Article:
As the ENDSARS protests around Nigeria reach boiling point, having stretched for days, one woman who has spearheaded these demonstrations has become the centre of attention.
That woman is sociopolitical acticist and co-convener of the Bring Back Our Girls movement, Aisha Yesufu. Aisha has been so instrumental in these protests that she has twice been invited by the Inspector General of Police as a representative of the protesters. But Aisha is not the first woman to take charge of a situation in a male-dominated field. Up north, in the crisis-torn city of Borno are a group of female vigilantes on the frontline in the decade-long war against Boko Haram. These women are nicknamed the “Gossipers of Boko Haram” and today we at FMTV have compiled a in-depth review of thier operations.
Boko Haram is a terrorist organisation that has laid mayhem to Northern Nigeria, especially the state of Borno, for over a decade. On 16 June 2011 they carried out the first ever suicide bombing in Nigeria, the bombing of the Abuja police headquarters. But it wasn’t until 2014 that they started notedly involving female bombers. From then on, female bombers have become a important piece in the fatal operations of the terrorists.
In realisation that some of the residents were accomplices with Boko Haram, the military developed a controversial modus operandi after any Boko Haram attack. Once they arrive the scene, they will begin assaulting and shooting any passers-by.
To counter this, residents formed a local militia called Civilian Joint Task Force. The CTJF was formed with a goal of rooting out accomplices of the sect who they believed resided among them. After being assessed by the government the CJTF was recognized as a “voluntary organization.” CJTF was initially an all-male group, but due to needs to deal with tasks better suited for women, they started recruiting females. Today, the group consists of more than 100 women, working with security agents in Borno state to thwart and repel Boko Haram attacks.
Boko Haram have used female suicide bombers in more than 500 attacks. Boko Haram preferred the use of girls and women as suicide bombers to attack public places because they could easily bypass security checkpoints. Nigerian soldiers are most times restricted from searching women and girls and this is due to the sensitivity drawn from the religions and cultures of Northern Nigeria involving men. This restriction was hugely exploited by Boko Haram.
Respite, though, was found in the female vigilantes of the CJTF. Throughout the day, these women will search every female passing through a security checkpoint leading to Maiduguri’s markets, hospitals, schools, and other public sites vulnerable to attacks. This strategy has successfully uncovered many suicide bombers and led to their arrest, hereby foiling numerous attacks.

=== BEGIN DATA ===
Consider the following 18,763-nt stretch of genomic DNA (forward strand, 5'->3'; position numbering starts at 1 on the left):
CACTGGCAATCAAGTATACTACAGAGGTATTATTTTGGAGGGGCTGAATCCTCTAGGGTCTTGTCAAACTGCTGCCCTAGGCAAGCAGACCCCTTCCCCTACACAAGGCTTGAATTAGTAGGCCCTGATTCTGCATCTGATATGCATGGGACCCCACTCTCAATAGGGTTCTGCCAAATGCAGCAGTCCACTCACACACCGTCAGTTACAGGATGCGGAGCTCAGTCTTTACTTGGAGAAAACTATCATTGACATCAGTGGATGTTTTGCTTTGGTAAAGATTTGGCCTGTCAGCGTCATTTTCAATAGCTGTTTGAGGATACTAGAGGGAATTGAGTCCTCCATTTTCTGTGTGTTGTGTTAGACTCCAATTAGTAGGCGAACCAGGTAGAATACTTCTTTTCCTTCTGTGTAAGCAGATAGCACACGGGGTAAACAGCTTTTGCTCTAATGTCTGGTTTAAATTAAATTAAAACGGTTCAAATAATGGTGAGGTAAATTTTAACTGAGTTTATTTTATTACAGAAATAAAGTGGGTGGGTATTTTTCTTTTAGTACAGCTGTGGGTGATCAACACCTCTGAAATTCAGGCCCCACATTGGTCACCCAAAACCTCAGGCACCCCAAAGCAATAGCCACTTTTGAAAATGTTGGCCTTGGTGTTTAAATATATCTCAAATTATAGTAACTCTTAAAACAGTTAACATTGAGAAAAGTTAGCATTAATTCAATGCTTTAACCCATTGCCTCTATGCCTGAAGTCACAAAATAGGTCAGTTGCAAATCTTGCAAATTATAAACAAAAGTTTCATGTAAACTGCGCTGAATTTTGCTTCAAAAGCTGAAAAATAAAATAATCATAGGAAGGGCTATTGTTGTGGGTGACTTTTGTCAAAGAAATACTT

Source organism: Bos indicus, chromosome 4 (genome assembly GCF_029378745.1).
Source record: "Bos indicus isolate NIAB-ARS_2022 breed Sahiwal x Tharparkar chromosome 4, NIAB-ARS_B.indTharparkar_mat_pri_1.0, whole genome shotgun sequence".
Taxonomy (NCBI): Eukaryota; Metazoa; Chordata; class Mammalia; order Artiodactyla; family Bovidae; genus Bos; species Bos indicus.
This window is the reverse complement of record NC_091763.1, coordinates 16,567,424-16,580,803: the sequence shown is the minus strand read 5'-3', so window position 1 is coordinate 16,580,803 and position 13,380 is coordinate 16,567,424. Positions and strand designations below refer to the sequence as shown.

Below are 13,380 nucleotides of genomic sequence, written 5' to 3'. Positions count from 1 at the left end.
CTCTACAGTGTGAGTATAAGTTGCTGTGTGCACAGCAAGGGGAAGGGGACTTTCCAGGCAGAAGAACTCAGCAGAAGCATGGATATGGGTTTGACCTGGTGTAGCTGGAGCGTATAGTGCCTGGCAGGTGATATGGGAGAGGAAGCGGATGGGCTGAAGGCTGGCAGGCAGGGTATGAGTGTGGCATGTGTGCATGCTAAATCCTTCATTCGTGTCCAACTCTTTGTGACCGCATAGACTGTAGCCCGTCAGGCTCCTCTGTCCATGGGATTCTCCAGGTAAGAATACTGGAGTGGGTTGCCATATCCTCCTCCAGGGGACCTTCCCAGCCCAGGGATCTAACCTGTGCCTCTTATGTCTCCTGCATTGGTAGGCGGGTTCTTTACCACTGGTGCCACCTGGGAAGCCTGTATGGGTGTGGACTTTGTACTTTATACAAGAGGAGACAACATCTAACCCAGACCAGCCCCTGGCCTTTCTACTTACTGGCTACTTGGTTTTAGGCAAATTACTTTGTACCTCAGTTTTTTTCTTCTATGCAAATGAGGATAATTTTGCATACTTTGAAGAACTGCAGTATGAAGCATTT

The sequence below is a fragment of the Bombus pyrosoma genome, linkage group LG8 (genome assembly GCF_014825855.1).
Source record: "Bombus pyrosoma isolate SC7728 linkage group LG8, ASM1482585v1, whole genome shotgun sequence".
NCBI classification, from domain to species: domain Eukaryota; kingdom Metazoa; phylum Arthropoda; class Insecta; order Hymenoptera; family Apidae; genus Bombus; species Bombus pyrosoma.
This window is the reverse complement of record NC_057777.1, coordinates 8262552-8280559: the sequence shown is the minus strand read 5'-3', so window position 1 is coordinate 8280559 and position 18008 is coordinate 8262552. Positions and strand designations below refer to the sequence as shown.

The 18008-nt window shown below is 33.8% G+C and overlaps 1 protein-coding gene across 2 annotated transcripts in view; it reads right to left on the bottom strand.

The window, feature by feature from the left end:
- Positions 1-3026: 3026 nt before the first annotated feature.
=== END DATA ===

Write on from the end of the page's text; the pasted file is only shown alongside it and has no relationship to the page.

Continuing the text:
Female vigilantes also help in gathering information and identification of suspects, and sometimes to fight Boko Haram.
Since Muslim men cannot enter the homes of women they do not know, female vigilantes are sent to confront alleged female terrorists who have been brought to their attention through tips from other vigilantes or residents. They then make arrests but are never in possession of weapons.
Some locals knew those linked to Boko Haram, but to speak out was to risk death as the fighters retaliated against the families of those who exposed them to the military.
Women helped break the barrier by taking vital information to the military about members of Boko Haram living in their communities.
Boko Haram since 2009 has killed more than 27,000 people and forced another two million out of their homes.
It has not been cakewalk though as women have had to deal with constant death threats from Boko Haram themselves. Some have also resigned to save their marriages or to save face amid pressure from society.
Another major danger is that many women are at risk of getting accidentally killed when searching suicide bombers. Some suicide bombers also intentionally detonate bombs, killing themselves along with those searching them.
One of such brave women tasked with this assignment is Umad Habiba, a 39 year old women who coordinates the gatekeepers in Monday Market in Maiduguri. Monday Market was targeted in 2015 by suicide bombers in an attack that took the lives of 19 people. Maiduguri is the epicenter of the Boko Haram insurgency. Habiba spoke to aljazeera last year and she quoted as saying:
“Many women have died doing this job.”
Another woman helping in the fight is Komi Kaje who lost her brother and boyfriend in the space of days to the insurgency. After initially trying to flee, Komi resolved in her heart to battle against the rebellion. She joined the CJTF.
“Boko Haram were using many women and girls to fight the war. Women were needed to counter that strategy,
“If I die doing this work, I know my parents would be proud of me because I died for my state. Many women, unable to cope with the pressure, have resigned.”
Kaje earns about N20,000 a month from the state government. She is one of just 0.07% of the majorly voluntary force to be paid.
Another of this brave women is Hadiza Musa, who joined the CJTF to avenge the Boko Haram capture of her sister. Some years ago, the CJTF had come upon a Boko Haram camp but were noticed by the terrorist. In order to distract the vigilantes, Boko Haram shot and blew up the camp housing the captive women and fled. In the midst of mangles of body, Hadiza came across a girl called Balaraba Mohammed who had been shot in the leg. Hadiza nursed her back to health and traced her grandmother. She then helped reunite Balaraba with her daughter who she thought was dead after her abduction. Today Balaraba and Hadiza consider themselves sisters and Balaraba is learning to become a nurse to better help the force.